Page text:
“You alright Hay?” he asks as they walk towards the estate’s exit.
“Yeah, fine,” mutters Hayden, feeling as heavy and hopeless as a broken heart.
Darren pats him gently in the small of his back.
“Never pity the weak, Hay. Nature doesn’t and nor should you.”
The following evening the police come and take Darren away; they’ve been watching him for some time. They offer to let Hayden off with a caution if he corroborates hoodie-boy’s statement. Whether it’s the pleading look in Paul’s eyes, the complicit stare of his mother, or a misplaced loyalty to Darren, he just can’t. As a result both boys are referred to Ravenscroft House for young offenders.
Hayden shrugs off the memory with a shudder and puts down the spray gun. He throws some modelling sand over the body where it clings to the paint producing a convincing patina of desert winds. Next comes his favourite part. Carefully opening a box he unwraps the marble eyes from their bubble wrap. He’s had them custom made from a photograph and they look uncannily like the originals; large, dark-brown irises almost indistinct from the pupils. He glues them into the eye sockets fixing their gaze straight ahead so that they appear to challenge the observer. It’s a look of supreme confidence, of pent up merciless conquest barely held in check; a look he knows only too well. Don’t think, don’t think! But too late: the memories overwhelm him once more.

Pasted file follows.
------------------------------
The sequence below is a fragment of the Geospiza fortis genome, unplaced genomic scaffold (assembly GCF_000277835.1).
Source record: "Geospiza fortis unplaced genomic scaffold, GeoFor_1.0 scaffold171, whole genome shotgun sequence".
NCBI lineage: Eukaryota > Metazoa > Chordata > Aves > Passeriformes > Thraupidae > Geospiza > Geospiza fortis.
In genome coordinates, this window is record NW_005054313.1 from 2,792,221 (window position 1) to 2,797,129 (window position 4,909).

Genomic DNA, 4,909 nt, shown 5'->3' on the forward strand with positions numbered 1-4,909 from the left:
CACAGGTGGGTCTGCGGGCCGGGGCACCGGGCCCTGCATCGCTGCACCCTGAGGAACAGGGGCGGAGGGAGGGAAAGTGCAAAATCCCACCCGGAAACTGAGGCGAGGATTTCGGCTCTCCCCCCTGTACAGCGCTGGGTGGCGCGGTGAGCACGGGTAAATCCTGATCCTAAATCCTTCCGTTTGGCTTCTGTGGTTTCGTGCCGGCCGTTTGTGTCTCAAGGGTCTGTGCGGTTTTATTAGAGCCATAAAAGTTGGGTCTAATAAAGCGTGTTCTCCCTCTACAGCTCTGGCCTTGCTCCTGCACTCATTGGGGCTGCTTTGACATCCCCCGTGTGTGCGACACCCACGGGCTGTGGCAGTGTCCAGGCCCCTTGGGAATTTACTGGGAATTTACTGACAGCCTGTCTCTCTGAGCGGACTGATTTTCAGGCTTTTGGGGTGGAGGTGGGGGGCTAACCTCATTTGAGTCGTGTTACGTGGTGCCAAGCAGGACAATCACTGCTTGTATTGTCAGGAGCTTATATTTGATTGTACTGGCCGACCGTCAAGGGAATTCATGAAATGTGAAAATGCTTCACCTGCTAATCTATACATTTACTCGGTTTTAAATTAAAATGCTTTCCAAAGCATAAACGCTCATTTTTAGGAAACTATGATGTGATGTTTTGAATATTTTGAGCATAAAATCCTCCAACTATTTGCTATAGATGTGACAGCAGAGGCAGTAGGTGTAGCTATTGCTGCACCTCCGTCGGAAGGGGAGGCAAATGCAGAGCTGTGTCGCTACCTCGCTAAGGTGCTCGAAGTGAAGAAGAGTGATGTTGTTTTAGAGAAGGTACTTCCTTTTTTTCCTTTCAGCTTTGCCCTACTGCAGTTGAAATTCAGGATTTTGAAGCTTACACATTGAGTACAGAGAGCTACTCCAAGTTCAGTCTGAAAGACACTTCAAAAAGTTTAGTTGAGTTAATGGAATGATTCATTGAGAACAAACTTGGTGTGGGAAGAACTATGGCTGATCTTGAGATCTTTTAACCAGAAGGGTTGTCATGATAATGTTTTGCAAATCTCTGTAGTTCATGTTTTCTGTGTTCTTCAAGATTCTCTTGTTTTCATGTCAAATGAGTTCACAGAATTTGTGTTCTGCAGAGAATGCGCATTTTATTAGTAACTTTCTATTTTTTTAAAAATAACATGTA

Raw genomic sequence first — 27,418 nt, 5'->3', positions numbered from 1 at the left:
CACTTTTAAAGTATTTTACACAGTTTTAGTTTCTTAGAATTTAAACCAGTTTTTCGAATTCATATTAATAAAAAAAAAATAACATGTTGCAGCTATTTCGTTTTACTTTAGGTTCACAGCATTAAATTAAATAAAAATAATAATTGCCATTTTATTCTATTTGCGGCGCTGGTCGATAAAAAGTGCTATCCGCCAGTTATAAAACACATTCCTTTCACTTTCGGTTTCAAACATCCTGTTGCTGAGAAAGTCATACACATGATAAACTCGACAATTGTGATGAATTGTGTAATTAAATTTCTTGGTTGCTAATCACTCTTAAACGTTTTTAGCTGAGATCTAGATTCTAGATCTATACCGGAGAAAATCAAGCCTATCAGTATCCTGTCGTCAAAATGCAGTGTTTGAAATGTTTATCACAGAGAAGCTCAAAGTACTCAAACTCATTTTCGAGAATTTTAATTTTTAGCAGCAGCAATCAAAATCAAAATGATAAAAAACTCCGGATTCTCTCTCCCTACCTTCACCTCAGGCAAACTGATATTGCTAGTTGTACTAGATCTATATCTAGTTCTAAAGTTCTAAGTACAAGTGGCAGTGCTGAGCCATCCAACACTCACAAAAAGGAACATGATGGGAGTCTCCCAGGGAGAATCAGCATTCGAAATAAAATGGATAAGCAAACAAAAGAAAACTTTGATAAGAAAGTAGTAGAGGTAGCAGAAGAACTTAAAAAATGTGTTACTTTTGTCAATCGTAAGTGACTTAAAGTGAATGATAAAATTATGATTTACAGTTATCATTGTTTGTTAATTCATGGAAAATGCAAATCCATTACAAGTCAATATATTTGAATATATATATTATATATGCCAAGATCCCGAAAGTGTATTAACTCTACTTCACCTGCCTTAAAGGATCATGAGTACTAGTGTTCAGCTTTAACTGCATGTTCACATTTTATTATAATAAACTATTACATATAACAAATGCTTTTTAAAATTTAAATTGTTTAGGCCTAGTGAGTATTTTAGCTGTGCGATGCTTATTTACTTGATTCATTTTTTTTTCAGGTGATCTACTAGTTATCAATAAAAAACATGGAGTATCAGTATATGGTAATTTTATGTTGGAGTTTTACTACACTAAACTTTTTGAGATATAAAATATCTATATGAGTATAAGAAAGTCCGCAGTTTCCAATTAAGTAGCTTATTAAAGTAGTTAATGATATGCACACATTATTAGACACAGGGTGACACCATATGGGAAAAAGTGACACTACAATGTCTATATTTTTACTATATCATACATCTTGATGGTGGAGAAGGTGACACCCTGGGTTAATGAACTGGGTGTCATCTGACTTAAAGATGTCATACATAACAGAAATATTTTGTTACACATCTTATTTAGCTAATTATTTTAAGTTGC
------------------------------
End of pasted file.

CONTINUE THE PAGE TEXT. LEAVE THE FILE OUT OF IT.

He’s face down on a dormitory bed in Ravenscroft House; head jammed sideways. The fat boy they call ‘Moobs’ is kneeling on his back pinning his arms to his side. Two other boys; Drake and Trench are trying to force a broom handle up his arse. He can’t breathe and the more he clenches, the more the broom handle hurts. Then he hears Darren’s voice.